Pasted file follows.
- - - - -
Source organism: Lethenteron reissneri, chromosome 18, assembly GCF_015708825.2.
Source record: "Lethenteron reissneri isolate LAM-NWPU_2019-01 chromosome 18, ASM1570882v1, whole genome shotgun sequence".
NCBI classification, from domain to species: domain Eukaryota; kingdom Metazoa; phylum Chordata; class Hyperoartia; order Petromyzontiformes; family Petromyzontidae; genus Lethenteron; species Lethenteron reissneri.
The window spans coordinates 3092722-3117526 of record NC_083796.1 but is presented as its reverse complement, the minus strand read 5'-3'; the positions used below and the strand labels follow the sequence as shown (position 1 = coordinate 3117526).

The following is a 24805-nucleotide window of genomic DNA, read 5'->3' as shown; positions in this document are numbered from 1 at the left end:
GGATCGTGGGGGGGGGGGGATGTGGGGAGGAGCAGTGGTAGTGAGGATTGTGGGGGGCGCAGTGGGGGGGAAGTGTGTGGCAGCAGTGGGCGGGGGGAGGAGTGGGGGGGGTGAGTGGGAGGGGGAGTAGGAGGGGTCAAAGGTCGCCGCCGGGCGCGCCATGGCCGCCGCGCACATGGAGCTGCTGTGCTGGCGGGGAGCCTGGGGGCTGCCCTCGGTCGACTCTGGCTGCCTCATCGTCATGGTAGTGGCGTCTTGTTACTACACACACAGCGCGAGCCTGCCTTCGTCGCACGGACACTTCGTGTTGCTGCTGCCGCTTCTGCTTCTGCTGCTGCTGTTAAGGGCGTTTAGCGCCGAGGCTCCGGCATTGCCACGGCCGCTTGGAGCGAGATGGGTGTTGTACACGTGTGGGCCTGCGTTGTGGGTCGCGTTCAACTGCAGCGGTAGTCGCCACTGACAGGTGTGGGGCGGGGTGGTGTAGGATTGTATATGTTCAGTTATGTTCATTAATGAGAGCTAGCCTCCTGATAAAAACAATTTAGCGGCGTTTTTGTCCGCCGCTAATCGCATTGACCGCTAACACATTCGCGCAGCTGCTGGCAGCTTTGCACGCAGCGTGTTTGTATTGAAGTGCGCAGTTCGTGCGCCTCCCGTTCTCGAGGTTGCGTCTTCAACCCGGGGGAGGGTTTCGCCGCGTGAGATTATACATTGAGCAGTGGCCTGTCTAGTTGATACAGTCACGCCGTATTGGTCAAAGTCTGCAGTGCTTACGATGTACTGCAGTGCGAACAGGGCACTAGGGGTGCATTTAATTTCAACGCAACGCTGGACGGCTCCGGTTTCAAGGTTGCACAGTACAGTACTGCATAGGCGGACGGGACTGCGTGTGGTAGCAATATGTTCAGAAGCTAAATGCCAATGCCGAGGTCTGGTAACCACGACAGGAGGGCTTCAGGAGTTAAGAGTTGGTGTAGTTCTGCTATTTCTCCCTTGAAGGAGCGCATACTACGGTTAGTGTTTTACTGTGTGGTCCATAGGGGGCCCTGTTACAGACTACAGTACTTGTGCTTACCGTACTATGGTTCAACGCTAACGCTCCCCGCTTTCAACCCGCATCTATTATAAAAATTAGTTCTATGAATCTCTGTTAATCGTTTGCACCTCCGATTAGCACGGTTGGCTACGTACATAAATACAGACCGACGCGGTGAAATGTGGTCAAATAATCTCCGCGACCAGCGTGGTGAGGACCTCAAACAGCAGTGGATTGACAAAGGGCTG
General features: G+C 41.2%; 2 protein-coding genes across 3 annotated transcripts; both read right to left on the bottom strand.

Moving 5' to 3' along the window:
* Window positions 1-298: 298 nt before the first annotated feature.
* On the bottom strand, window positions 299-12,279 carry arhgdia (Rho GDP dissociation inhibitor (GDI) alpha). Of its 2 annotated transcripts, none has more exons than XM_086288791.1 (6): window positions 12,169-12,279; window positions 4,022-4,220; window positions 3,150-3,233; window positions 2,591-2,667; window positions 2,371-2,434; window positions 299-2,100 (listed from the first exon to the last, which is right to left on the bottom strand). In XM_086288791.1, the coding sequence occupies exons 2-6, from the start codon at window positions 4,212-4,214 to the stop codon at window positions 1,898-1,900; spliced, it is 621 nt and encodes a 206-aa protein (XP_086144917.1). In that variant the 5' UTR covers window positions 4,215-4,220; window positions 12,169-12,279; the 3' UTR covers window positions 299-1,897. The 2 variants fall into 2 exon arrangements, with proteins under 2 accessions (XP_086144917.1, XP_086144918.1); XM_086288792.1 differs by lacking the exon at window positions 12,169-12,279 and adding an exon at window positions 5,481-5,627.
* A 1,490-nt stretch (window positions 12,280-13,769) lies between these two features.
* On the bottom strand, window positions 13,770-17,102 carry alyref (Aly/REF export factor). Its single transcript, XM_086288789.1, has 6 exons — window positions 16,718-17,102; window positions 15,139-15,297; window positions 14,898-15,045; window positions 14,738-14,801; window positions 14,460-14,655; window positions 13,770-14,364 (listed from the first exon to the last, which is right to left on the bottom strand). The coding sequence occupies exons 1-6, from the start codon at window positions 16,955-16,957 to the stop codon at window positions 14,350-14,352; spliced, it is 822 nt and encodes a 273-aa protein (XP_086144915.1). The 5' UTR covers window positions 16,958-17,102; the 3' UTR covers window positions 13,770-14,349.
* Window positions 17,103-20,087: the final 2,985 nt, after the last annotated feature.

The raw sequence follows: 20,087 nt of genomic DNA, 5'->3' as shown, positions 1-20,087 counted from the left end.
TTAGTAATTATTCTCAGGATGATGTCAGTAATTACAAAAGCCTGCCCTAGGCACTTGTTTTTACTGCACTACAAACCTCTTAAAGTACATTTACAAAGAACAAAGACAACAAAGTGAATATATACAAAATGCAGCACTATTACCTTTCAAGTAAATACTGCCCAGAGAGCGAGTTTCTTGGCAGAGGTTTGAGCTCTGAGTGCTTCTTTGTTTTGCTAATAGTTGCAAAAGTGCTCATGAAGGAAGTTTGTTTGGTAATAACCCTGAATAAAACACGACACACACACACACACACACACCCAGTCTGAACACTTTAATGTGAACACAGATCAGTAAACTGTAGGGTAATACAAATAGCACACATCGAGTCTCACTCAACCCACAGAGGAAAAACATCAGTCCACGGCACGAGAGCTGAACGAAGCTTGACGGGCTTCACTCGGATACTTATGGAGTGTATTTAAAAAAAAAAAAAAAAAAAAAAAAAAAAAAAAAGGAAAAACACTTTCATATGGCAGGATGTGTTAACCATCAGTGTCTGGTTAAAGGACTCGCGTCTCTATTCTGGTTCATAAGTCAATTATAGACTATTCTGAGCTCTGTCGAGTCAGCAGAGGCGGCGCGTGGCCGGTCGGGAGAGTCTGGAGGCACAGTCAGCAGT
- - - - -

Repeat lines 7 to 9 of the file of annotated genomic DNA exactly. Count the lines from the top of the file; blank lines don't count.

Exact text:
General features: G+C 41.2%; 2 protein-coding genes across 3 annotated transcripts; both read right to left on the bottom strand.

Moving 5' to 3' along the window:
* Window positions 1-298: 298 nt before the first annotated feature.